academic institution ambiguity

Guys, today I am posting some serious stuff.
My blonde hair turn red like a librarian girl today.
So please just read the highlighted ones if you prefer to be blonde today.

Once, my lecturer friend told me about his experience of being interviewed. He was asked with this very interesting question:

“What do you think of the recent opinion that fresh graduates from public universities are having no quality, and couldn’t cope with the working environment?”

I have been listening to this cliché issue for a few times.

I think the more appropriate question is that:

“What do you think of the recent opinion that public universities, compared to private education institutions, are now backdated, and not relevant to produce good graduates?”

Generally I have had this view that private education is only for those who have no choice, not qualified and unable to go to the public universities. This was quite true back in the eighties but after twenty years passed, things have changed and improved.

Today, private institutions would be the first choice for students to obtain their higher education. The number of students in private institutions outnumbered the students in public universities, not just because “they don’t have choice”, but because of their own preference.

Private institutions have better medium of instruction, and the education syllabus is more recognized and suitable for the current demand, not only locally, but also overseas.

Employers would often question why graduates from public universities cannot perform quick enough compared to those from private institutions. The academic staff would suggest that students should always be totally independent to gain knowledge in their study years, but by such assumption, more than half of the students would be left out. Of course a large number would still gain “passes”, but the question is, how relevant is the knowledge and experienced collected through the academic process, compared to what is demanded in the current world?

Without sufficient guidance, encouragement and not to mention the syllabus which remains to that of the pass few years, it doesn’t help much to produce good graduates.

True that it’s up to the initiative to the students to learn. However, the public institutions can choose to take the role of nurturing the students’ interest towards the respective industry of the course that they are studying. By this, they can have the will to practice a habit of proactively getting involved in any event that is relevant to their certificate.

Talks and discussions, group outdoor activities, workshops and researches, and extra courses are suggestions to help the students to be aware with all the current issues and skills regarding to their field. These extra but relevant activities can be rigorously encouraged by the public universities as a requirement before they can be given with academic certificate.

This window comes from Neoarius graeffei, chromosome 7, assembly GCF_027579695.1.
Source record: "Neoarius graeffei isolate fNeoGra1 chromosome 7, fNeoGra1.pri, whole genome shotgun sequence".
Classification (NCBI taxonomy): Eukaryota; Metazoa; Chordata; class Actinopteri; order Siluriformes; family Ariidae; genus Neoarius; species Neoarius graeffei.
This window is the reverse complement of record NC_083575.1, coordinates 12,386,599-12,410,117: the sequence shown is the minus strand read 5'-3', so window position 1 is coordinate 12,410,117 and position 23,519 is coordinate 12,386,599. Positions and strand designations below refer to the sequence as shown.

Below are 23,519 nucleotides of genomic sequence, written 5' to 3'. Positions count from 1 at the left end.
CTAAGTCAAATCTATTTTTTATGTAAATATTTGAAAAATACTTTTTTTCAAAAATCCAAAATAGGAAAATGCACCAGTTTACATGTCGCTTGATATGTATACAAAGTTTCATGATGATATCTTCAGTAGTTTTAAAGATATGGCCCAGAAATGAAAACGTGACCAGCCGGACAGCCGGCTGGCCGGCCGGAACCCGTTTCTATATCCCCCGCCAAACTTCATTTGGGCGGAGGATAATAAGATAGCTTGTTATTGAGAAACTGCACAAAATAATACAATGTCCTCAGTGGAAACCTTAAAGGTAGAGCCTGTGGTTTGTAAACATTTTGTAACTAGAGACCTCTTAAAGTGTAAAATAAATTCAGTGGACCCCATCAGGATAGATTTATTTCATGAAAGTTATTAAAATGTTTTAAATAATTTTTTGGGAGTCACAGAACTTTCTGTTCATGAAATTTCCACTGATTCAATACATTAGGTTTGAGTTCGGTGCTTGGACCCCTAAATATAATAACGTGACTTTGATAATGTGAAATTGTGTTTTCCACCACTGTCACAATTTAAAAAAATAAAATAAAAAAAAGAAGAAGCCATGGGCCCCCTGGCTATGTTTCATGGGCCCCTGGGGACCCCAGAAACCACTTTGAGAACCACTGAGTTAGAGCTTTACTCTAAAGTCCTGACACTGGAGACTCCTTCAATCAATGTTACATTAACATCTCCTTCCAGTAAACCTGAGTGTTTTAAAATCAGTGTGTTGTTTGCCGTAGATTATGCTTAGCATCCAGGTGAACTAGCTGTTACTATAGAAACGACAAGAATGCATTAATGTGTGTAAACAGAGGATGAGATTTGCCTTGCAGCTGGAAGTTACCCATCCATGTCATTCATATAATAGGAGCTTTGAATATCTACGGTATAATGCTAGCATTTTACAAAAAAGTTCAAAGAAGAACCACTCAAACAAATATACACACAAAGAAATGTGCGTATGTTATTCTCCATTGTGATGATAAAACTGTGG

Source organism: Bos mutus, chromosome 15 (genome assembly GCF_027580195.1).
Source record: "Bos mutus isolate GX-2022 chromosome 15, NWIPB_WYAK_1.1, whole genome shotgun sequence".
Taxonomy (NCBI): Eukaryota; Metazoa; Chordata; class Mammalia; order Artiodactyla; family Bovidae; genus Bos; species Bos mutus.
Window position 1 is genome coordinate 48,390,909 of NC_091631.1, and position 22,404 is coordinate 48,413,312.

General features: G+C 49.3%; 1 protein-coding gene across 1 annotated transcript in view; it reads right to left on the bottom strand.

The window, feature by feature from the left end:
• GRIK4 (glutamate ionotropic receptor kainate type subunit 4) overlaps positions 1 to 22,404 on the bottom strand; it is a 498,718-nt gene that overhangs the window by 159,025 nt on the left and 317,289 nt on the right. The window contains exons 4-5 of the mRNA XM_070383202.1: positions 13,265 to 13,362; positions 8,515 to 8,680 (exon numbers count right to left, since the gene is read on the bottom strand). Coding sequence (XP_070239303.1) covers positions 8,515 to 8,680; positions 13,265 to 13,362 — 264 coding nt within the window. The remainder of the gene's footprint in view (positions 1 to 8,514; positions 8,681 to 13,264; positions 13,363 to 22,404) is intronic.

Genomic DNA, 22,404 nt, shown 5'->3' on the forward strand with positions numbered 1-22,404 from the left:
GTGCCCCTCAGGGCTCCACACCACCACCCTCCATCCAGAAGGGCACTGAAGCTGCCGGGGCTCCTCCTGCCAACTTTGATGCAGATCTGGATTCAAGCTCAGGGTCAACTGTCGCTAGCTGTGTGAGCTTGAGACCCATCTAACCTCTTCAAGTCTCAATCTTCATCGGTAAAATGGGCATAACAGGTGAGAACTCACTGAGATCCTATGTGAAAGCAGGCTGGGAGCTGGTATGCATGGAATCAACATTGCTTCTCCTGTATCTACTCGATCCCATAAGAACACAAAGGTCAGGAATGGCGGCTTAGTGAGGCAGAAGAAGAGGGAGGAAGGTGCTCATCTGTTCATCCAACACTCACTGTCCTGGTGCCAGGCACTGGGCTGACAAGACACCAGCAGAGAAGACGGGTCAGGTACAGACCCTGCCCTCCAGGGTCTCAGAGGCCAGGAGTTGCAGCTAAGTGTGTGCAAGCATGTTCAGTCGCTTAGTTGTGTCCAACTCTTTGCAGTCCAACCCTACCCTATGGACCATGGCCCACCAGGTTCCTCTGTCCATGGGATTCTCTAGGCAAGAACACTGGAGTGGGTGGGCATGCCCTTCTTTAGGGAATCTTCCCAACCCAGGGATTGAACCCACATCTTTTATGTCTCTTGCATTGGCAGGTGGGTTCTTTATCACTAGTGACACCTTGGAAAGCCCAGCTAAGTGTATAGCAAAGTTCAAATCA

And of course, assessment should be done on the syllabus of public universities, whether or not they are relevant to the current world. The syllabus is still focusing too much on the foundation basics, and some are not really significant for a student to graduate and perform in their career life. The recent technologies of today’s world, if included in the syllabus, could make it more useful for the students to excel after they own their certificates.

Public institutions should be aware that they have to keep up with the trend, if they would want to gain trustworthy excellence compared to what has now being offered by the private institutions.


::Today, there are 16 private universities, 17 private university college, 15 local university campus, 4 foreign university campus, and 490 private colleges.

::490 private colleges varies from small college which have only 100 students and practice only one accounting course, or a very huge medical college which have 3000 students and offers not less than ten different disciplines for diploma certificate.

::Malaysian Qualification Framework 2007-
Introduced to regulate the syllabus of both of public and private education institutions, so as to maintain the balance of quality of both institutions.

::The term “certificates recognized by JPA” doesn’t mean that the certificates not recognized by JPA is not good. It means that either that these graduates are either over qualified or having different qualifications not demanded by JPA.


savante said...

Serious issues indeed :)

::airswift:: said...

yeah. almost get fever blogging it. hahahaha just kidding.

Mlle Linie said...

the other interesting question is, why is overseas grad are perceived better than local grads?

that i have some answers to. i've never studied in local uni but my hunch says it has got to do with the lecturers and how updated the syllabus is compared to the real world we are facing.

i remember my uni down under updates its syllabus every year after meeting with real business people out there who hire their graduates and also taking into consideration recent developments in the US etc. don't know if our local uni does it, but heard from friends, some lecturers are too academia, forgetting the applications in real world.

and perhaps the reason why private unis are better than local is probably the exposure they received from twinning programmes etc.

it's just MHO.